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    Set the horse up to do well. By that I mean you aren't going to win by just pulling forward, and thus the horse will be doing the incorrect thing. You have set yourself and the horse up to fail. Instead, without looking at the horse, pull the horse sideways. At first he'll just give you his head, release the pressure on this a few times and praise. This will off-balance him and he'll have to take a step to the side to balance himself. This will be his success. As soon as he does this, praise him like he just won the triple crown. Keep pulling him to the side and he'll keep taking little steps. Zig zag from side to side. Don't look at him when you're moving forward. If you're still having a hard time getting him to move, swing the back of your rope or use a whip to tap his butt to get it unstuck. At first you can't expect any kind of forward movement, you're just wanting any movement he'll offer. The biggest reward you can offer at this stage is release of pressure. He may not understand praise and pets mean good things, but he'll figure that out pretty quick.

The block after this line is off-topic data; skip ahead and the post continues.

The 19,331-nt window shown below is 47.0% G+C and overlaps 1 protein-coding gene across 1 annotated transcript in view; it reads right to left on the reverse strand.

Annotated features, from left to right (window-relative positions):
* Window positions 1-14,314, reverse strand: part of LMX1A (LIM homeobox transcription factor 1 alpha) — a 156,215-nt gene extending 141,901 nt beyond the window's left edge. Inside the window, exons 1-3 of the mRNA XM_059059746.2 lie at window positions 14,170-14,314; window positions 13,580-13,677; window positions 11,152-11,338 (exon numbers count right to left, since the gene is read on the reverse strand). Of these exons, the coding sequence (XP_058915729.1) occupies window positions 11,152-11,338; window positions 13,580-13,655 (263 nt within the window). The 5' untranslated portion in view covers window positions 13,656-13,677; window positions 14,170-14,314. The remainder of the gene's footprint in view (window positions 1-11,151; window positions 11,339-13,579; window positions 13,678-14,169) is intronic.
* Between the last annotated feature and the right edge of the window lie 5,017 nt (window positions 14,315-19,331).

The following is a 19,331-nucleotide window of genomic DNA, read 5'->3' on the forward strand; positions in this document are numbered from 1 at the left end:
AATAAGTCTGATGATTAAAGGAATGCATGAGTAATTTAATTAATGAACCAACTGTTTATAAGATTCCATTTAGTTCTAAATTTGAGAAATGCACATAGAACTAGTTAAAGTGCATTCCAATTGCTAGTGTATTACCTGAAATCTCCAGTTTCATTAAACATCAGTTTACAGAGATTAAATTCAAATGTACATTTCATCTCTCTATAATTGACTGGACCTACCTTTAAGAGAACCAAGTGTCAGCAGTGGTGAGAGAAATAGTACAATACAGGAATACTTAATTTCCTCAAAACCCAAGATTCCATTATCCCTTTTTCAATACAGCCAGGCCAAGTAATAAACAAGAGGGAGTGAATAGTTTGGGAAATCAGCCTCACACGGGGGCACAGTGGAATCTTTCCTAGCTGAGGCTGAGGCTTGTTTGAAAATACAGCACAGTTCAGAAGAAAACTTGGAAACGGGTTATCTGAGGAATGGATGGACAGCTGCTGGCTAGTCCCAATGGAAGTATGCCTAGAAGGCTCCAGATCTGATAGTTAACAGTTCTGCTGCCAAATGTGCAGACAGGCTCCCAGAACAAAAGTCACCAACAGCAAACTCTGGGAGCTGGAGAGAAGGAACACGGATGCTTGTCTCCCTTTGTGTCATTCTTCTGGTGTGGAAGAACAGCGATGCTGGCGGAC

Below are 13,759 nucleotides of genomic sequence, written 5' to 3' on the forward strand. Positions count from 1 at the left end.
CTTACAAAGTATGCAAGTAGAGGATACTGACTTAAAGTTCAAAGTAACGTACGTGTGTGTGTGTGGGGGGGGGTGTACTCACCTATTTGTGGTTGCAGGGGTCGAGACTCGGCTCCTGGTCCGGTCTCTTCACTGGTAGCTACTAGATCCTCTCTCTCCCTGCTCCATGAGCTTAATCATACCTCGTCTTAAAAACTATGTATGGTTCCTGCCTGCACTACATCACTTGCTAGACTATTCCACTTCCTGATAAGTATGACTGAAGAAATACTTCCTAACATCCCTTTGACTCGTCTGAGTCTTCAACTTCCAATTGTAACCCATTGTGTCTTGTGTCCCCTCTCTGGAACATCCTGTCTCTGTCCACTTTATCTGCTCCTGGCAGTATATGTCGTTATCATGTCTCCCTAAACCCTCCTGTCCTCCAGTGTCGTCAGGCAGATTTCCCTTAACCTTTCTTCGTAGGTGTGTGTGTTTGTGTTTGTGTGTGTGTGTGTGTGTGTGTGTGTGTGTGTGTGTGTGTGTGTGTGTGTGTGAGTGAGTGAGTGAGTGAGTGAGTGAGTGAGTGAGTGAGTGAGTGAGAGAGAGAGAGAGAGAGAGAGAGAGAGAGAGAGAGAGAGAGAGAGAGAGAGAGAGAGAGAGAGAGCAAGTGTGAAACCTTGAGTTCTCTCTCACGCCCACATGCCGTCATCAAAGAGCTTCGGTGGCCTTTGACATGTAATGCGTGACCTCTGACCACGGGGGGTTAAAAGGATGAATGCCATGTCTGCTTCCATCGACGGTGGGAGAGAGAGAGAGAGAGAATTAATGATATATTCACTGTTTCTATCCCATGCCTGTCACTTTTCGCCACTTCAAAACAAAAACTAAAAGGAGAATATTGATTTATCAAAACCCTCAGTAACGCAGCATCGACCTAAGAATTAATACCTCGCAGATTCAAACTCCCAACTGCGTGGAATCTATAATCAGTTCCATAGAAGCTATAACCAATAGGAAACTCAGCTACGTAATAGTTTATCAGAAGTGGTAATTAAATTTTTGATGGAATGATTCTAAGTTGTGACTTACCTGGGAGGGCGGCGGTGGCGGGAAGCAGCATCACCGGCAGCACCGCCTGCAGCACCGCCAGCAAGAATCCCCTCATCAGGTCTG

Somebody already suggested it, but letting them wear a lead rope for awhile helps tons when it comes to learning to give to pressure.
     
  10. John

    John Senior Member+

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    First gain trust second teach how to lead. A youngster will test you many times but you can't teach anything until he accepts you.